Home » Holocaust Memorial Day 27th January
Holocaust Memorial Day 27th January
Today Friday, the 27th January, Jewish people the length and breadth of the UK, and their friends, will light a candle to remember the millions cruelly slaughtered during the Holocaust.
It will be precisely 78 years since the Auschwitz concentration camp in Poland was liberated by Russian troops as the free world rallied to defeat the evil Nazi regime. The Holocaust was the most despicable example of man’s inhumanity to man in history, as an estimated six million Jewish people were killed. The anti-Semitism, hatred of Jewish people, was used by the German leaders to galvanise a nation, and by the start of the Second World War many of the Jewish communities’ civil rights in Germany had been removed… but far worse was to come.
Adolf Hitler’s evil vision was to rid the world of Jewish people and, three years into the war German generals had devised their chillingly named ‘Final Solution’ and the mass murder of Jews began. Only when the Russian troops arrived at Auschwitz on 27th January 1945, was there a glimpse of light at the end of the tunnel for these proud and brave people.
The theme of this year’s Holocaust Memorial Day is ‘Ordinary People’. It was ordinary people who facilitated the genocide and ordinary people who suffered persecution, not for any crimes committed but purely because of who they were. Over a million people were at Auschwitz alone and 90 per cent of those were Jewish, with Roma citizens also a target for the Nazis.
Jews Don’t Count
Writer and comedian David Baddiel published his book, ‘Jews don’t Count’ in 2021 to recount his experiences, living as a Jewish person in 21st century Europe, and to attack the ignorance of anti-Semitism by supposed progressives. In his book Baddiel focuses on anti-Semitism in popular and social media and he argues that Jews are not seen as a minority group and there has developed a hierarchy of racisms, with anti-Semitism low down the list.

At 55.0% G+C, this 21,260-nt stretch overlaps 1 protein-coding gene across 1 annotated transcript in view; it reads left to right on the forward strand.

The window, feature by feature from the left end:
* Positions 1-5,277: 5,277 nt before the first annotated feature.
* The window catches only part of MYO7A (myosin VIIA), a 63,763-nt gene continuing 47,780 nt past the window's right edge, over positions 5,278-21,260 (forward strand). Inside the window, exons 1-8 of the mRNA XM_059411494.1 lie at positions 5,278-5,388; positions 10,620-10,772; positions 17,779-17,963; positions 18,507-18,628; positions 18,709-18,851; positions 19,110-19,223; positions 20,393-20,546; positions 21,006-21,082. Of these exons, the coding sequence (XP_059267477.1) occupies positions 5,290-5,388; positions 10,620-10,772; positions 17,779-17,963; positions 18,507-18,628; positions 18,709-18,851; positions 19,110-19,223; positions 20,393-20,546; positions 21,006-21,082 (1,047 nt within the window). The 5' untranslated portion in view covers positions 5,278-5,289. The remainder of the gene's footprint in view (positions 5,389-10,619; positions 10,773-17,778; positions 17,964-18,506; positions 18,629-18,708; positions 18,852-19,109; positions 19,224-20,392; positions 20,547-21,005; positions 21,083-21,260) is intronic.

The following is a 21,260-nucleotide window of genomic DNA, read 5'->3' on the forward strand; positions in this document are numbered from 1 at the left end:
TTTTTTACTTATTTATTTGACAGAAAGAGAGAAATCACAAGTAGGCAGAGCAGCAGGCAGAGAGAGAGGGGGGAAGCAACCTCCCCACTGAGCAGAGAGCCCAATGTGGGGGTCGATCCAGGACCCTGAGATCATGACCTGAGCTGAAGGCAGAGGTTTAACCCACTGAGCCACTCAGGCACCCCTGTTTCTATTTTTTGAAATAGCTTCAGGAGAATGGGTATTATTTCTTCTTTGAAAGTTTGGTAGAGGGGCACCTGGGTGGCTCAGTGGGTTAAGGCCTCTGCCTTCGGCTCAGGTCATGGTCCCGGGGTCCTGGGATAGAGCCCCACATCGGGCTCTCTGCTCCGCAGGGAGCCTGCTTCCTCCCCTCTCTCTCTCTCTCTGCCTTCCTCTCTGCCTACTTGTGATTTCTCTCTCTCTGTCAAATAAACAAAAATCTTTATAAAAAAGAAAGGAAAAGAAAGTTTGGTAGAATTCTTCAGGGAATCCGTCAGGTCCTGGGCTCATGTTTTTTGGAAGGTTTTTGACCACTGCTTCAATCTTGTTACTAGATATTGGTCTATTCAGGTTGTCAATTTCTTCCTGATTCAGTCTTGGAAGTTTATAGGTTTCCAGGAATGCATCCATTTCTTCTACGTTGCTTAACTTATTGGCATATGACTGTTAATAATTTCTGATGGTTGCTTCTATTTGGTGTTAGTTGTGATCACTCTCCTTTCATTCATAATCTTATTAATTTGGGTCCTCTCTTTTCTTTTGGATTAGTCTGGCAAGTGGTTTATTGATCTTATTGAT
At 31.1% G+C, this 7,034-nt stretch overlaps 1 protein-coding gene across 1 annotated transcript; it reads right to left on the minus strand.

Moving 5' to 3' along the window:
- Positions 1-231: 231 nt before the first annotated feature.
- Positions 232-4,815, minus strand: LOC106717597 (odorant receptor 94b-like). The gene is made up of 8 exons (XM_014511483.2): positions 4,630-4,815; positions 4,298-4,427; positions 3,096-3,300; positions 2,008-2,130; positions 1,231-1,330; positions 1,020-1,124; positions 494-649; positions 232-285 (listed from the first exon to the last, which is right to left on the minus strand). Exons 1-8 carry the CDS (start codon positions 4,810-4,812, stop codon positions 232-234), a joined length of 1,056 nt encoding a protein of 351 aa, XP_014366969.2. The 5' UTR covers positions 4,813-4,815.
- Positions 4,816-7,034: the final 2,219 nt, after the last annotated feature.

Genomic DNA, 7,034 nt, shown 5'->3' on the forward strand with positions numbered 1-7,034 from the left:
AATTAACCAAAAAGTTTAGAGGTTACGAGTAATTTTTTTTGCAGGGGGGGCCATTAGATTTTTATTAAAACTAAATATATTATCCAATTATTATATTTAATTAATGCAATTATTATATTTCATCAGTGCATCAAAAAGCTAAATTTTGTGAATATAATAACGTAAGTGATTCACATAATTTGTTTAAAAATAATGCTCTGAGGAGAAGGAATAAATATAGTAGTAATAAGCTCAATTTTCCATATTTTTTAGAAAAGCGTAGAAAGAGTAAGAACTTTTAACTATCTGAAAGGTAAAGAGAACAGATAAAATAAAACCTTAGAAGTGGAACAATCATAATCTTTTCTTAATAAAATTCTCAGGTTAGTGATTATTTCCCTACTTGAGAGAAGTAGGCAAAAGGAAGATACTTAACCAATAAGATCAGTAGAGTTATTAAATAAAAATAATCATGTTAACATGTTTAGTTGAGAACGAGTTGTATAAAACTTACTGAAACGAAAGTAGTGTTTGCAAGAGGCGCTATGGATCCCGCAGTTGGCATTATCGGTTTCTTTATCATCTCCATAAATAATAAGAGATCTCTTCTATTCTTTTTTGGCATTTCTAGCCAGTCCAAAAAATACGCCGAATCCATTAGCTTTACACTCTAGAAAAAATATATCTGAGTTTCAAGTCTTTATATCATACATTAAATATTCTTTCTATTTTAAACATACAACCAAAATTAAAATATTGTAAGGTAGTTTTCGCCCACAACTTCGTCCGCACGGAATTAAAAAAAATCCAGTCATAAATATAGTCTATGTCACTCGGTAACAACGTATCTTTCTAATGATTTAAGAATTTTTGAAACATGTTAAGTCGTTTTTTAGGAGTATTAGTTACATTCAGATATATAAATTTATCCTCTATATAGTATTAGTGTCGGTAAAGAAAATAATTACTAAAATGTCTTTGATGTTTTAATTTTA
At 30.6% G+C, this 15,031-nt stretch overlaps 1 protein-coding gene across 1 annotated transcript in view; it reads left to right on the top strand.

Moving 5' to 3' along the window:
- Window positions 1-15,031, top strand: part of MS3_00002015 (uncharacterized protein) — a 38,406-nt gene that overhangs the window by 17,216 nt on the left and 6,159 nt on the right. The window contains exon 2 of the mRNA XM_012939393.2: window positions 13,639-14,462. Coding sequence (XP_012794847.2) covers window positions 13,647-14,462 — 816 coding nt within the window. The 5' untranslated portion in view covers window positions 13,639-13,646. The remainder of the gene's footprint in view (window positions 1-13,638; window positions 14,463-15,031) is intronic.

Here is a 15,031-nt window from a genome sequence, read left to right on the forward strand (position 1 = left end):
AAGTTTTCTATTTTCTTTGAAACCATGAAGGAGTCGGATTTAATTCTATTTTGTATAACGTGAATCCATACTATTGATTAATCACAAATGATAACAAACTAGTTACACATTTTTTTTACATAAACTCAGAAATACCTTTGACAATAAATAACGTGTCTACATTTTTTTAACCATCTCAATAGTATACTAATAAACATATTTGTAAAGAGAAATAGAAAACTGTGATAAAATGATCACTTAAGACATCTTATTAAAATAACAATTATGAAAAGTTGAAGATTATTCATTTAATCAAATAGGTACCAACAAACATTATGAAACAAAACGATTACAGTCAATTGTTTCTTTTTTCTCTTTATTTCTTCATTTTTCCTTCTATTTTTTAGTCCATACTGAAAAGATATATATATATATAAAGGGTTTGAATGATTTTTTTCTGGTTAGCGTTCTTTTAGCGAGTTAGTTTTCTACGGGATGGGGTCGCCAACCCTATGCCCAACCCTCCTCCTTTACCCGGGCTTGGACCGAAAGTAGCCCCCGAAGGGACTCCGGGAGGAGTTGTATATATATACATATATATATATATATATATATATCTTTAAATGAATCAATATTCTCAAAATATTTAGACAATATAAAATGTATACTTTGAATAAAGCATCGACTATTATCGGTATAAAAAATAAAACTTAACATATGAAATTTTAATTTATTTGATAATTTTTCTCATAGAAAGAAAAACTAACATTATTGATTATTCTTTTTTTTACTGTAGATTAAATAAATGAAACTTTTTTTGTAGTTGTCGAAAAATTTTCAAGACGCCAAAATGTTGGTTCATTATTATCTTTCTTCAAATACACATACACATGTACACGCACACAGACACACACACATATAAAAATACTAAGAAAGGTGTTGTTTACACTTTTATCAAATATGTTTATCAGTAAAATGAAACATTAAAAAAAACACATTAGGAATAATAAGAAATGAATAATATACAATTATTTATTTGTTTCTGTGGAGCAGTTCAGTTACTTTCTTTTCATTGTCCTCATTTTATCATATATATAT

Baddiel says that anti-Semitism has become a ‘second class racism’ with stereotypes liberally banded about and he argues that Jewish people are often tainted with the idea they have ‘white privilege’ which apparently allows a safety against racism.
Sadly that was not the experience of young Arsenal fan Katie Price (not that one) last week when her beloved Gunners beat Spurs in the North London Derby. Katie was wearing Arsenal colours in an Arsenal pub celebrating the victory with other fans in the packed Cally Pub on Caledonian Road. Near the end of the game a group of fans started chanting ‘We hate Tottenham’ and Katie and her friend joined in; but when the next chant included anti-Semitic abuse she asked the fans behind her to wind it down a bit, a which point they turned on her, calling her a dirty y*d, and threatening to beat up her friend, and so the two of them left the pub. One of the best days of the season for Katie had been ruined by this idiocy from supposed fans of her club. They should just grow up.
Less than a century after the atrocity of the Holocaust, the scourge of anti-Semitism hits individuals and communities worldwide and, while we can proclaim to be among the most tolerant and welcoming people on the planet we can always improve. We must walk the walk as well as talking the talk to rid our country of this and all other forms of racism.
Jews do count.
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